Liu Jayden Sophomore Environments Process
Concept update + Storyboard Sept 7th:
While exploring the vast exhibitions of CMOA, I was especially intrigued by a candid photography collection by Charles “Teenie” Harris that recorded “Black lives in America” in the 1900s. Harris was a photographer for the Pittsburgh black Newspaper, Courier. While fulfilling his occupation, he went on a persistent quest of photographing Black lives in America, focusing especially on the social networking within the black community. While in hindsight, viewers realize the oppression that the subjects of his photographs were subjected to, through the uplifting imagery and the active recording of social movements, Harris intended to show the tenacity of the black community under adversity. I was always sensitive about social justice issues, and as soon as i saw that this local photographer inspired the CMOA to challenge social issues and was specifically mentioned on their Mission Statement, I knew I had to build upon his work in this little exhibition of mine.
I used abduction logic to develop my problem from the desired results that I wanted to create with my exhibition. I wanted to bring people together. I hope the visitors of my exhibition, regardless of race, leave the museum feeling more inclusive and more accepting of others. And of course, the other goal is to make the same visitors go visit CMOA, my client. While experimenting with the double diamond module I’ve learnt in How People work class, inspired by an artist I’ve been listening to lately, an idea came to me.
Rapper Kanye West had made and had began selling a “stem player” that allows peoples to engineer the music that they are listening to on this device (Here is him demonstrating the prototype to a radio show host https://www.youtube.com/watch?v=XCFylXd7tQ). Through the look on the host’s face, I have realized the joy that music brings to people and how potentially this mechanism could be used for people to collaborate across generations.
In my storyboard, I have described an experience where the visitors experience the exhibition while listening to a series of music that I have prepared for them that shares relevance with the black history of Pittsburgh. And towards the end of their visit they get to play with the gamified sound-engineering table and create unique sounds and remixes with the tracks that I have prepared. Visitors can share the music they have made with others with a swipe of their finger, creating a inclusive and positive social experience.
Mood Board Sept 7th:
Working with my idea of a jazzy music journey, I wanted the experience of my museum to mimic the aesthetics of Ahmad Jamal, a Pittsburgh Jazz artist, whose music I would also share with the visitors of my exhibition. Purple was a prominent color in the world of Jazz. it is mysterious, and it symbolizes spirituality and Wisdom, which is exactly what I wanted for my show. I also wanted to incorporate the Pittsburgh aesthetic in the 1900s into this experience, since I am making an exhibition about the music and arts of Pittsburgh in that period. While there were no buildings in the mood-board that actually came from Pittsburgh, I incorporated the muted apartment complex to borrow from its muted tone and industrial feel, which coincided with the Steel city.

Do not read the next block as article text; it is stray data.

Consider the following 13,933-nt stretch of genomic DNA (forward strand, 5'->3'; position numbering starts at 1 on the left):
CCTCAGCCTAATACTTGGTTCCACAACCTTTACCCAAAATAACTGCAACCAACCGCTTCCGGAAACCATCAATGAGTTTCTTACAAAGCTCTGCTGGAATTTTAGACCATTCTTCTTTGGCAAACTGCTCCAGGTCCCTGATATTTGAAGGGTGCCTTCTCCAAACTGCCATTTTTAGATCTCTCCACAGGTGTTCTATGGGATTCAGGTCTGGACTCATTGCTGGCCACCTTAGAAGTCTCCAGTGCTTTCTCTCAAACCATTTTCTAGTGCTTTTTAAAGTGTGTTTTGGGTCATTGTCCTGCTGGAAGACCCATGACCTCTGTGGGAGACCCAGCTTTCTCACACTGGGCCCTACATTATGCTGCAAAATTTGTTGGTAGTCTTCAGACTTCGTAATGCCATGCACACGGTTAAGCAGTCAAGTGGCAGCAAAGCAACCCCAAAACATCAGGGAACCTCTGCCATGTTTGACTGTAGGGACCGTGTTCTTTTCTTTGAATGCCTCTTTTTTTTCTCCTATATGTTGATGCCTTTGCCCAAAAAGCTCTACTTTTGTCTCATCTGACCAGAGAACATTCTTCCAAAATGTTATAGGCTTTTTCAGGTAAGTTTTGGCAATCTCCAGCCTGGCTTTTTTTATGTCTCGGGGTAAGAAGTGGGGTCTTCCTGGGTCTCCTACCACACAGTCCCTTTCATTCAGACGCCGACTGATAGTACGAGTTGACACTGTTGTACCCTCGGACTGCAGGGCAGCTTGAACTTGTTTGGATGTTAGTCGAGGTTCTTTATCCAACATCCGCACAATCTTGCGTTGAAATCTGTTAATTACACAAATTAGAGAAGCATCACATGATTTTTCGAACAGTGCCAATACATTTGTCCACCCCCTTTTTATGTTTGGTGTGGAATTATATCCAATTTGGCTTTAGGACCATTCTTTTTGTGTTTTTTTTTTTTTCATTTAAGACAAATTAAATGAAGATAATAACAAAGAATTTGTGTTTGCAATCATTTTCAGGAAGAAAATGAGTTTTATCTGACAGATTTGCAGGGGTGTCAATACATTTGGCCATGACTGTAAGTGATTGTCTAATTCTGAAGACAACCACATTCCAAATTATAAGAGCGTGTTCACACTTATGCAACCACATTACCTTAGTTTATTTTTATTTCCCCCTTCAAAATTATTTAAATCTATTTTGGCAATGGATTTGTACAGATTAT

The cover arts and peripherals of Ahmad Jamal lend itself beautifully to the vision I have in mind, as they incorporated vibrant spot colors, and muted field colors that I largely borrowed for my color palette. The type fonts I have used is also a perfect match that I happened to stumble upon while browsing the web. it is slick and jazzy.
As for the flowing water and silk, I have incorporated them because they are the textures I felt listening to the masterpieces of Ahmad Jamal, and they have similar color palettes that I am going for.
The first hybrid environment that came to my mind was school or any other sorts of academia. Take CMU as an example, Students here do most of their work on computer, utilize cloud storage, and absorb information that is most likely displayed on a monitor. While there are many polarizing views on the utilization of technology in the classroom, the “hybridization” of the school setting has undoubtedly increased the efficiency of learning.
The other day, when I was in a class on color, our instructor Mark Mentzer explained to us how in the current age students can mix colors effortlessly on a computer, however, back in his days, he would have to mix the color by hand. While he commented on how he would never make us do our assignment by hand because it was torture, he also mentioned how he learned so much from mixing the paint. Thus, there are definitely pros and cons of having the convenience of technology. However, in my opinion, we could have send the time mixing the paint on other forms of exercises that improve our sensibility to color or any other skills we would have. We would, that way, eventually arrive at the same or even greater expertise within the same time.
I believe that the hybrid environment of school is undoubtedly an upgrade from the traditional pen and paper school and it allows for greater accumulation of knowledge and better performance or exercise of expertise.
One of the interactions in my exhibition is by triggering the pressure sensors placed under the carpets in front of the artworks, music will start playing from the speakers overhead. In this video I demonstrate how pressure sensors could be used at triggering the sound.
The main and final interaction that I wanted for my exhibition was for the visitors to collaborate on engineering/remixing the tracks that they were just hearing throughout the exhibition. While I do not have the knowledge to prototyped the collaboration aspect of the interaction, I made a simple simulation of sound engineering on littlebits.
Sketchup and physical model update: